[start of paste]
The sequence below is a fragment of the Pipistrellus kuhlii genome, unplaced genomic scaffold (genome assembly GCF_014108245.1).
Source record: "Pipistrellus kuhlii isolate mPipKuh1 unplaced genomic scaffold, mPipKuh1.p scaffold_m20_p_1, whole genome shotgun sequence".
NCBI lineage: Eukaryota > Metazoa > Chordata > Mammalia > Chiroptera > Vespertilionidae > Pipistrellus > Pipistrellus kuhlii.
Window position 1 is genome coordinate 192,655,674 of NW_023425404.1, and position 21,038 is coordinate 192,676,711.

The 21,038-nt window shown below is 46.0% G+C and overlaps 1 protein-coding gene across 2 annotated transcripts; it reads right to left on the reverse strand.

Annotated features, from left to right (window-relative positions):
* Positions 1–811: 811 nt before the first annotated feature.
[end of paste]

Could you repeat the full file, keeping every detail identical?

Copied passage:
The sequence below is a fragment of the Pipistrellus kuhlii genome, unplaced genomic scaffold (genome assembly GCF_014108245.1).
Source record: "Pipistrellus kuhlii isolate mPipKuh1 unplaced genomic scaffold, mPipKuh1.p scaffold_m20_p_1, whole genome shotgun sequence".
NCBI lineage: Eukaryota > Metazoa > Chordata > Mammalia > Chiroptera > Vespertilionidae > Pipistrellus > Pipistrellus kuhlii.
Window position 1 is genome coordinate 192,655,674 of NW_023425404.1, and position 21,038 is coordinate 192,676,711.

The 21,038-nt window shown below is 46.0% G+C and overlaps 1 protein-coding gene across 2 annotated transcripts; it reads right to left on the reverse strand.

Annotated features, from left to right (window-relative positions):
* Positions 1–811: 811 nt before the first annotated feature.